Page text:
Christmas is not that far away, and as I was counting the sleeps until a trip we have booked in June next year, I also started to think about it, as well as count down the days… and it is less than 70 days until Christmas 2014! I used to really dislike Christmas, as there has never been a sense of ‘happy families’ in my past. My dear husband and his parents (when they were alive) taught me to enjoy it more, and to simply take each moment as it is, without worrying about those who either refuse contact, or who are actively unpleasant.
With dementia in mind, my feeling and thinking about Christmas has changed again. December is the time of year we often take stock of our friendships. For most people, the diary is full of social commitments, racing towards a Christmas day that many families and special friends spend together.
Christmas time is either something you love and look forward to or dread, and for many people, it is a time of dread, of intense loneliness, and of deep sadness and loss.
Love and connection make our hearts sing and for many people Christmas is when that all comes together. Christmas lunches for work, drinks with friends, or just champers on the porch with the neighbours or family, it all says “you are needed, you are important, you belong”.
For people with dementia, this is often not the case as we are no longer employed, or isolated in other ways, and many of our family and friends have disappeared, too scared or too ignorant about dementia to stay by our side, not realising we are still the same people. The times we do spend with others are often too noisy, too full of others remembering when we cannot, and of a sense of loss that is difficult to explain to others, made more difficult when they are so full of excitement and enthusiasm.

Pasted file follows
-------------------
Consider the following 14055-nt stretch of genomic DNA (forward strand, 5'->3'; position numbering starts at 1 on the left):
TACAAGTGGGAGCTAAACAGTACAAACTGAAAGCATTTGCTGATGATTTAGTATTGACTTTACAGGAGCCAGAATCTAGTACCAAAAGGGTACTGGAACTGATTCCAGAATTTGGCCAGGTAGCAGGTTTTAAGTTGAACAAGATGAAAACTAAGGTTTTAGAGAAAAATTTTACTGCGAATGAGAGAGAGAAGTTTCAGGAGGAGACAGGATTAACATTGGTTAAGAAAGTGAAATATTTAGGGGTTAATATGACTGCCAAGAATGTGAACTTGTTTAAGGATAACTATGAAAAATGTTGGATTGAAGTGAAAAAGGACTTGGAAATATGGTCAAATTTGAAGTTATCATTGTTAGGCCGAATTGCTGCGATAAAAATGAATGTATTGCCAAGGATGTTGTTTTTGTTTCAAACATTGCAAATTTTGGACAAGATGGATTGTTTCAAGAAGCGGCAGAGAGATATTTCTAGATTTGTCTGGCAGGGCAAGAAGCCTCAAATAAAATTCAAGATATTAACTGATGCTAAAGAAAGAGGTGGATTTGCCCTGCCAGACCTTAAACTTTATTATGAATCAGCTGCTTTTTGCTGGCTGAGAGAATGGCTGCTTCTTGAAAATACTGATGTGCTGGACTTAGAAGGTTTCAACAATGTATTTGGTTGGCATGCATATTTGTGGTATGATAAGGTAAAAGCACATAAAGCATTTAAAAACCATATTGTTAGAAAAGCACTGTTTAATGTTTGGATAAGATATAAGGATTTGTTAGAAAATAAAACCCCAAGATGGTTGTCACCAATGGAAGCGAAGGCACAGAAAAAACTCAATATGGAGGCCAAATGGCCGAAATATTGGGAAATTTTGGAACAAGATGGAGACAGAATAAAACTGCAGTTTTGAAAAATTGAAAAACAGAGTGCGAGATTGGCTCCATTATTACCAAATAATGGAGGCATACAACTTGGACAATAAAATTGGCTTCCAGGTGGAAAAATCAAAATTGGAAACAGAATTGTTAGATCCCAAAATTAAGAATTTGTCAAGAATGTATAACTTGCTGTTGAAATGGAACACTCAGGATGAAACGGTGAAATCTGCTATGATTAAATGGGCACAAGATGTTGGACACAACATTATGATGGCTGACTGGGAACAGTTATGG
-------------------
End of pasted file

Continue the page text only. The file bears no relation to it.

Christmas heightens the loneliness, and loneliness is probably the most painful part of Christmas. It hollows your heart out, and even if you are with others, it is easy to feel lonely and isolated. This is because you can’t keep up with conversations, can’t always remember the things your loved ones reminisce about, and getting through the day (in fact, any day) is much more complicated than it used to be.
People with dementia are not the only ones who find Christmas difficult, but it is an especially hard time watching others share, remember, reminisce and simply spend this time together with their close family and friends.
If you have a friend or family member with dementia, or know someone whose family do not support them for any reason at all, then perhaps we should all make an effort to help Christmas 2014 one for them to at least enjoy, even if they won’t remember it.